**Note:** Any OS handle that is left open after calling `LowerToken()` can be
abused by malware if your process gets infected. That's why we discourage
calling COM or other heavyweight APIs; they leave some open handles around for
efficiency in later calls.
### So what APIs can you call?
There is no master list of safe APIs. In general, structure your code such that
the sandboxed code reads and writes from pipes or shared memory and just does
operations over this data. In the case of Chromium, the entire WebKit code runs
this way, and the output is mostly a rendered bitmap of the web pages. You can
use Chromium as inspiration for your own memory- or pipe-based IPC.
### But can't malware just infect the process at the other end of the pipe or shared memory?
Yes, it might, if there's a bug there. The key point is that it's easier to
write and analyze a correct IPC mechanism than, say, a web browser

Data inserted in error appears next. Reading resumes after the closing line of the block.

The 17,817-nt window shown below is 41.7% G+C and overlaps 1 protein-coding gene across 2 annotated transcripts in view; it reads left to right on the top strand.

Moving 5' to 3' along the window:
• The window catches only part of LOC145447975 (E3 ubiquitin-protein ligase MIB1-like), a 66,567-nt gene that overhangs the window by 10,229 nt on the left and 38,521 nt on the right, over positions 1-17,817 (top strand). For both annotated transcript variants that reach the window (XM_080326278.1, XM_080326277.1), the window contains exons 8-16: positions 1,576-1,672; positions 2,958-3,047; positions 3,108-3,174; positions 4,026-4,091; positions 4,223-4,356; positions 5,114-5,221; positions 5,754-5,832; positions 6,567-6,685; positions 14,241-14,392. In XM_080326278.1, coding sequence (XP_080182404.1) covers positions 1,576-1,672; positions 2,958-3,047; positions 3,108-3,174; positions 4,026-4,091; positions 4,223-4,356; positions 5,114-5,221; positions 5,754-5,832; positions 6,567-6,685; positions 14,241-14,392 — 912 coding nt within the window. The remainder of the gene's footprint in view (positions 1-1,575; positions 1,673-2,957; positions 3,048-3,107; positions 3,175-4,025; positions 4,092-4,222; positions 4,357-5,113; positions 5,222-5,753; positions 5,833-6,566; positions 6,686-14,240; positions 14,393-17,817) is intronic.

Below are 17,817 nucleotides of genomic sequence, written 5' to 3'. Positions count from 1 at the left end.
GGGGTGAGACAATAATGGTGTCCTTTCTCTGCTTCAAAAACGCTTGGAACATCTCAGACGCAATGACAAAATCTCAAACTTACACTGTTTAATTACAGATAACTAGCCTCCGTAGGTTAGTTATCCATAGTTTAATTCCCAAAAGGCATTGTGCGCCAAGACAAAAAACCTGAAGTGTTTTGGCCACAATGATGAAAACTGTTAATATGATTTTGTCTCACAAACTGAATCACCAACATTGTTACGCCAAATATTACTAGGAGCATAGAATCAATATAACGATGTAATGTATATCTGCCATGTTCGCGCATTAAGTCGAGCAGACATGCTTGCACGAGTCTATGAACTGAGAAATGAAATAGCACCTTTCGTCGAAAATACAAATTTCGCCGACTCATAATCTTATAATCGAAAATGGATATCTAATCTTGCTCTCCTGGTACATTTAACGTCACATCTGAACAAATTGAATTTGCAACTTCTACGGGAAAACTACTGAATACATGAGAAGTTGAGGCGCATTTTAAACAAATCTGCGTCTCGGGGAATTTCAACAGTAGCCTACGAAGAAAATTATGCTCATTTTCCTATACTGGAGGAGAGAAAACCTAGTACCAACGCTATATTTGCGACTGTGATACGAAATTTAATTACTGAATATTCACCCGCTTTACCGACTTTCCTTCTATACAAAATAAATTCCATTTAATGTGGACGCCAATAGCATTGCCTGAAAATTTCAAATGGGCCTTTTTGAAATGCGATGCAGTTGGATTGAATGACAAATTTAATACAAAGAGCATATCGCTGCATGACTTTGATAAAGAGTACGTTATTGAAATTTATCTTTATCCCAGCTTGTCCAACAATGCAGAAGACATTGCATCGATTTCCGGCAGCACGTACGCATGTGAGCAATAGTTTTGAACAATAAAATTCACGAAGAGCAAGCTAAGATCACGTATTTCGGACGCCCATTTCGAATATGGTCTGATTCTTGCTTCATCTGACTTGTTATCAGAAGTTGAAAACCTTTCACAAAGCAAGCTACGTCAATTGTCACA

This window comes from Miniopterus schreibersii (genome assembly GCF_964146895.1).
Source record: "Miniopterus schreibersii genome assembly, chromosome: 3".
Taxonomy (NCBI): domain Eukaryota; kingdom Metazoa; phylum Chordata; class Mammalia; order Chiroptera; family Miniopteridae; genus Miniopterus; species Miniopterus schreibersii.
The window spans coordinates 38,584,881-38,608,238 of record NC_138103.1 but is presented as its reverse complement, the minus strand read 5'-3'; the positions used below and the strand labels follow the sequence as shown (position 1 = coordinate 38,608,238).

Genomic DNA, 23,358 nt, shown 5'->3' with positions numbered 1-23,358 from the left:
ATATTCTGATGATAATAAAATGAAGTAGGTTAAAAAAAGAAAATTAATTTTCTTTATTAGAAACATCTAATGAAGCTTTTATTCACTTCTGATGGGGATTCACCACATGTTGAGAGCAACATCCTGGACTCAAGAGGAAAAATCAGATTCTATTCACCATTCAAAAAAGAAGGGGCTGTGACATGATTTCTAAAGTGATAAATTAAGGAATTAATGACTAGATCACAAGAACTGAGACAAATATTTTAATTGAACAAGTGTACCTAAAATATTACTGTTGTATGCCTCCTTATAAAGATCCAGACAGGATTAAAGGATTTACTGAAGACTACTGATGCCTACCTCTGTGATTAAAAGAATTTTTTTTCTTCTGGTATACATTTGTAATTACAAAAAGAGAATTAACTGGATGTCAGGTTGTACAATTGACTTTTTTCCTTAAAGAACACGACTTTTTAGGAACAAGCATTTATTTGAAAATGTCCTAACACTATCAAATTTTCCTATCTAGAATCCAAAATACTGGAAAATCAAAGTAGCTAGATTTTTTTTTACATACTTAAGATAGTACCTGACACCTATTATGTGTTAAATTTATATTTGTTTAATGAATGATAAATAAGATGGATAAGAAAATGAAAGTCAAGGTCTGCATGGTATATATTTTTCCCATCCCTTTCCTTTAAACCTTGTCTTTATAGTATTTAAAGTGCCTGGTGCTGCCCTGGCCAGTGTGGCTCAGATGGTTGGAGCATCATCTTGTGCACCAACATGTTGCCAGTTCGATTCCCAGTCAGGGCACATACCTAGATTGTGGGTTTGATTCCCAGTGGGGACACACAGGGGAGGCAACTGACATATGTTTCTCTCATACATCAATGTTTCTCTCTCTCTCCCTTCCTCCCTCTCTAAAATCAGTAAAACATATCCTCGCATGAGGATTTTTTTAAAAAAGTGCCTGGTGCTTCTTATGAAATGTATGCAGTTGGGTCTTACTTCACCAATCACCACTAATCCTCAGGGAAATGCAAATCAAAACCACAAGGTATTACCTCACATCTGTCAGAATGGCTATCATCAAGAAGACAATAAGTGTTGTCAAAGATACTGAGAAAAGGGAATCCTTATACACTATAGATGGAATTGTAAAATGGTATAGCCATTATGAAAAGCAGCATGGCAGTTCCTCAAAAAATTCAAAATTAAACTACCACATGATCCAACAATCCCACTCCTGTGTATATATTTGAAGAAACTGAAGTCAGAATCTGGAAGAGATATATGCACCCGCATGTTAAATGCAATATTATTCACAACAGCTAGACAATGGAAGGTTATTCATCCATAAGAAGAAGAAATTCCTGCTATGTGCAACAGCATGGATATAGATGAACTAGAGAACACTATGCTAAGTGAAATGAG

engine. Strive to make the IPC code as simple as possible, and have it reviewed
by others.
# Startup
Chrome is (mostly) shipped as a single executable that knows how to run as all
the interesting sorts of processes we use.
Here's an overview of how that works.
1. First there's the platform-specific entry point: `wWinMain()` on Windows,
`main()` on Linux. This lives in `chrome/app/chrome_exe_main_*`. On Mac and
Windows, that function loads modules as described later, while on Linux it
does very little, and all of them call into:
2. `ChromeMain()`, which is the place where cross-platform code that needs to